Friday, August 27, 2010
To Get Jobs, You Need To Think and Strategize According To Your Immediate Surroundings
Article taken from: JobsJournal.com
By Surajit Sen Sharma
Just to brighten up your day, before we get into the serious part of this article, two highly respected economists (Matthew E. Kahn and Matthew J. Kotchen) have recently published their momentous discovery that in states where unemployment grows high, internet searches on ''unemployment'' increase (extremely surprising, that) while similar searches on ''global warming'' decrease.
Though the economists did not go into other insignificant paraphernalia that also decrease in the lives of the unemployed, now we have irrefutable proof of the relation between lack of environment consciousness and unemployment rates. That is of course significant, and more so, because it shows fertile minds can always find ways to employ their time. Now back to the topic subject, the need to strategize according to your immediate surroundings.
While the mentioned research might seem wasteful, foolish, unwanted, and a waste of public money, in fact it is not. Professor Kahn (who has a stellar resume, to put it mildly) is a professor at the UCLA Institute of Environment, the Department of Economics, and Matthew Kotchen is an associate professor of environmental economics and policy at the Yale University. The research they have spent their time on is totally aligned with their job responsibilities and immediate surroundings, and that is what makes it publishable and fruitful. Back to the subject of this article again, if you strategize taking into account your immediate surroundings, you succeed. And even though your efforts might seem foolish to some, such opinions are of no consequence, as long as your work strategy is relevant to your immediate surroundings.
The need to shift from a generalized approach in job searches and shift to strategies more in line with immediate surroundings is also underlined by the latest federal report on unemployment that shows unemployment varying widely between different states, and being caused by quite separate reasons that are primarily local in nature. The lowest rate of unemployment, 3.6%, is in North Dakota and that is greatly below the national average of 9.5%. While economists claim the low rate of unemployment in North Dakota is a result of high level of natural resources and low population, I would risk a guess that the prosperity of North Dakota also results from the local laws. Old laws still prevalent in North Dakota prohibit banks and corporations from foreclosing farmland or any home or homestead situated on farmlands or holding title to land marked as land for farming. End of the story. No foreclosures following the mortgage crunch equals lesser impact of the recession. However, there were also no significant increase in the number of jobs in North Dakota.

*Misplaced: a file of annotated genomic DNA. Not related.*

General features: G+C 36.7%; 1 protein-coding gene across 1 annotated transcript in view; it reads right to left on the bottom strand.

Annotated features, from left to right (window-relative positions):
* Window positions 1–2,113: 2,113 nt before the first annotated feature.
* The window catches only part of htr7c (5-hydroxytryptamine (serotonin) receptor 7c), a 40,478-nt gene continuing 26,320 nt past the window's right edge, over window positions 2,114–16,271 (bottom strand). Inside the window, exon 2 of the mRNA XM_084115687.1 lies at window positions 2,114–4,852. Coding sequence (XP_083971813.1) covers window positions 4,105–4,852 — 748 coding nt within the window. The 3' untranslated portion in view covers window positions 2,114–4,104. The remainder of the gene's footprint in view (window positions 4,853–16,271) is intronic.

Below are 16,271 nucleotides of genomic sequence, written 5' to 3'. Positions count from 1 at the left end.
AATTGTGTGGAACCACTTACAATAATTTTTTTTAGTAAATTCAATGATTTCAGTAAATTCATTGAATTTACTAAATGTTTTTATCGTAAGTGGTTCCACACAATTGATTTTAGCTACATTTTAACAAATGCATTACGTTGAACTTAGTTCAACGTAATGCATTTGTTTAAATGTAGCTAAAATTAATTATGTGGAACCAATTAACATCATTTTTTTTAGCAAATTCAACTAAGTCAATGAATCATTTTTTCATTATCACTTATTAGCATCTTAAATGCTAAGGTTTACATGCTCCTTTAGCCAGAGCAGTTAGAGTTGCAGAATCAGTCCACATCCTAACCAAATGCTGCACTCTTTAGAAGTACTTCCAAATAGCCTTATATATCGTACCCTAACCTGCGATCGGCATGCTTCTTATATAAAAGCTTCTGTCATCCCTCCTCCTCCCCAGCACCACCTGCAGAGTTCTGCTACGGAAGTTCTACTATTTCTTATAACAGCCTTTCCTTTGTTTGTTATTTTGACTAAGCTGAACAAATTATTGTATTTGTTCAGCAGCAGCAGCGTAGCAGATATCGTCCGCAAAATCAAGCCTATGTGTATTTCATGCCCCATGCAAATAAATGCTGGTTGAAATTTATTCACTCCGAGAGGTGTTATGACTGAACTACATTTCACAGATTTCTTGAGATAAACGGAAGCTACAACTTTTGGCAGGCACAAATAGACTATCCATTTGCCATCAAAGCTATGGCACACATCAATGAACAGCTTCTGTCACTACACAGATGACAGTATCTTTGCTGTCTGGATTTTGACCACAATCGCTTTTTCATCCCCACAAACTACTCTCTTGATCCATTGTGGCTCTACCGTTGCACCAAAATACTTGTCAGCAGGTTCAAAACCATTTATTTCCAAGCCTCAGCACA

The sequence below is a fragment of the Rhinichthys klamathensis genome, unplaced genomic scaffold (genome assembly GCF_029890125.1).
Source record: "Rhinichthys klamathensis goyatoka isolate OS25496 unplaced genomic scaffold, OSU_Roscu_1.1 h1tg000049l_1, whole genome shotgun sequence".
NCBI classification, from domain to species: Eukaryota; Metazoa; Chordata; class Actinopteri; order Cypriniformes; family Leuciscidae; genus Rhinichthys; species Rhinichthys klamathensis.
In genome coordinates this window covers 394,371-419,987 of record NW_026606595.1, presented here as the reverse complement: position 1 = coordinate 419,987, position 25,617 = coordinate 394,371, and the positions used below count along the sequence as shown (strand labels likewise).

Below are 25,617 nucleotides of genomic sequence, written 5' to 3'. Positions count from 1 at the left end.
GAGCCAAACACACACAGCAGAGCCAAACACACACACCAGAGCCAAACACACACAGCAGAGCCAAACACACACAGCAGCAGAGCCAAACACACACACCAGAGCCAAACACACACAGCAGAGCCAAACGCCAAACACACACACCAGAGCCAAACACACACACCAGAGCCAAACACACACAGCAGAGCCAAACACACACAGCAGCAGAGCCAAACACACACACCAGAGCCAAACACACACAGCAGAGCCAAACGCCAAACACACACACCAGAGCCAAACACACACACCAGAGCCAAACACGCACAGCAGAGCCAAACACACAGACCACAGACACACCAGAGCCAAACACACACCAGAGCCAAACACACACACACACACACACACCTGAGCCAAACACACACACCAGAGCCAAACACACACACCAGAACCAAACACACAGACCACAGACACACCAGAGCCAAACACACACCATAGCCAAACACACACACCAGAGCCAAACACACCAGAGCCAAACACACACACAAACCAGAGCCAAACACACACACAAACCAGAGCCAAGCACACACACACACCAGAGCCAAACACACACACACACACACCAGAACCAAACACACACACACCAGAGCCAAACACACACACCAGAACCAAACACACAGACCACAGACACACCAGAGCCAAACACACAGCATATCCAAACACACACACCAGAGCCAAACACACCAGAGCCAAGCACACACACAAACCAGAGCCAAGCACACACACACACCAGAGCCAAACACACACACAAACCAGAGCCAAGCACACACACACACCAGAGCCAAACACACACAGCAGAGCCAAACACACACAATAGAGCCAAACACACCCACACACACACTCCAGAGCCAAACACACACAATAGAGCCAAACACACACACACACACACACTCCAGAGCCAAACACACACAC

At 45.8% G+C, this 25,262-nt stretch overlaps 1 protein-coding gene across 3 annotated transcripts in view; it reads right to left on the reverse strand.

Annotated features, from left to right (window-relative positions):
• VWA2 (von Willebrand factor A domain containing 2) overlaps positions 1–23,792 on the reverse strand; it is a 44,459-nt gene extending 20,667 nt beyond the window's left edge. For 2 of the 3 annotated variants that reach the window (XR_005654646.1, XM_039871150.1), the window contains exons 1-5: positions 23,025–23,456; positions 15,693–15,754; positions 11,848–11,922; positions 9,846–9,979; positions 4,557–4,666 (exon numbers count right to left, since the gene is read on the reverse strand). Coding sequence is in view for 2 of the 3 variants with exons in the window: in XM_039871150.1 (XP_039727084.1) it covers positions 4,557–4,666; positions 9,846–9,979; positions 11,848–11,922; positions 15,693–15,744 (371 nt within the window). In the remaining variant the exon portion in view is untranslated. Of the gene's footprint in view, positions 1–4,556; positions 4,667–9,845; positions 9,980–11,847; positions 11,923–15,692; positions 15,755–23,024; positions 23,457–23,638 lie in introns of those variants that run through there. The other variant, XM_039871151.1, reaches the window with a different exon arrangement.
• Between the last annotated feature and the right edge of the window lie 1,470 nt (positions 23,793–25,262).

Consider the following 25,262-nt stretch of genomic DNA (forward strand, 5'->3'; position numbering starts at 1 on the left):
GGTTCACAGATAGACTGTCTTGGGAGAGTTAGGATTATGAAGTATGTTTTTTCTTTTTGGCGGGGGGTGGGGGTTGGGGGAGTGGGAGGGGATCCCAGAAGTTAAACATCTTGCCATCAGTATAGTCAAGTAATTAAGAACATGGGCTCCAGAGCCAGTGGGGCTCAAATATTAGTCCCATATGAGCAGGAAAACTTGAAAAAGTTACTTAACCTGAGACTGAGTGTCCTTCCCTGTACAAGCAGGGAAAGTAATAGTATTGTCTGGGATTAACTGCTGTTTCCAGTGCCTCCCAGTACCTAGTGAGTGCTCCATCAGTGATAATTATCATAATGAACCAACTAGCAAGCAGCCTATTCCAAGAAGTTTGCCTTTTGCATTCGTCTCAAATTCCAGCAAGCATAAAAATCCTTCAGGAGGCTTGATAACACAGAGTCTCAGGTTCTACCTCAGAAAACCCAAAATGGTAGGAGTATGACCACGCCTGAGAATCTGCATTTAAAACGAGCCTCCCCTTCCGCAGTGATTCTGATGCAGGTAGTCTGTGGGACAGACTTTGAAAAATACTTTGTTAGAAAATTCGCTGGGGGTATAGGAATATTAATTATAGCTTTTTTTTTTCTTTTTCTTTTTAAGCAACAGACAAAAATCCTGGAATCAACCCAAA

In contrast, Michigan, which has the second highest unemployment rate in the nation, a sizzling 13.1%, also added the highest number of jobs since June among other states, totaling almost about 28, 000 new jobs. Most of these jobs were in the manufacturing sector.
So, the effects of the recession as well as pace of recovery is not uniform across the nation and varies widely from state to state. Thus, career or job search strategies, which do not take into account local conditions, will be disconnected from reality, and have a much lower chance of success than career or job search strategies that are aligned with local conditions and immediate surroundings.
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